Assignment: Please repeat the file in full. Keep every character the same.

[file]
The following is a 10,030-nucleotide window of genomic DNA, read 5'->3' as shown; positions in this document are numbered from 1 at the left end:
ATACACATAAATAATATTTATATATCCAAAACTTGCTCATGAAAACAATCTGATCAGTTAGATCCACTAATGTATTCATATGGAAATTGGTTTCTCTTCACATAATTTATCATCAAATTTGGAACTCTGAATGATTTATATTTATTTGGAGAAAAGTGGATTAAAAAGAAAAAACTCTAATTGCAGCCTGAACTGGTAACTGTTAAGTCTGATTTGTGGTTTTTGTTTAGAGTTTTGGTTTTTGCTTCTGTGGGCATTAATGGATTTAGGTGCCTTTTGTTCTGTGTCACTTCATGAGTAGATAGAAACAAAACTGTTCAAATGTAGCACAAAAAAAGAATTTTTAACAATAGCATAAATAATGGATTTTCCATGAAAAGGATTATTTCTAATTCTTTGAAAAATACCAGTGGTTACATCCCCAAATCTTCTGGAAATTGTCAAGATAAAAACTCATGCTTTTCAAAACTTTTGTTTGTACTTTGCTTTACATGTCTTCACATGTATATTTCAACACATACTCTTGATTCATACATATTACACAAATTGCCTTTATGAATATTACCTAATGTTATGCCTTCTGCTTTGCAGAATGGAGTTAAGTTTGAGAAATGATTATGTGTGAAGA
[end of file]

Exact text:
The following is a 10,030-nucleotide window of genomic DNA, read 5'->3' as shown; positions in this document are numbered from 1 at the left end:
ATACACATAAATAATATTTATATATCCAAAACTTGCTCATGAAAACAATCTGATCAGTTAGATCCACTAATGTATTCATATGGAAATTGGTTTCTCTTCACATAATTTATCATCAAATTTGGAACTCTGAATGATTTATATTTATTTGGAGAAAAGTGGATTAAAAAGAAAAAACTCTAATTGCAGCCTGAACTGGTAACTGTTAAGTCTGATTTGTGGTTTTTGTTTAGAGTTTTGGTTTTTGCTTCTGTGGGCATTAATGGATTTAGGTGCCTTTTGTTCTGTGTCACTTCATGAGTAGATAGAAACAAAACTGTTCAAATGTAGCACAAAAAAAGAATTTTTAACAATAGCATAAATAATGGATTTTCCATGAAAAGGATTATTTCTAATTCTTTGAAAAATACCAGTGGTTACATCCCCAAATCTTCTGGAAATTGTCAAGATAAAAACTCATGCTTTTCAAAACTTTTGTTTGTACTTTGCTTTACATGTCTTCACATGTATATTTCAACACATACTCTTGATTCATACATATTACACAAATTGCCTTTATGAATATTACCTAATGTTATGCCTTCTGCTTTGCAGAATGGAGTTAAGTTTGAGAAATGATTATGTGTGAAGA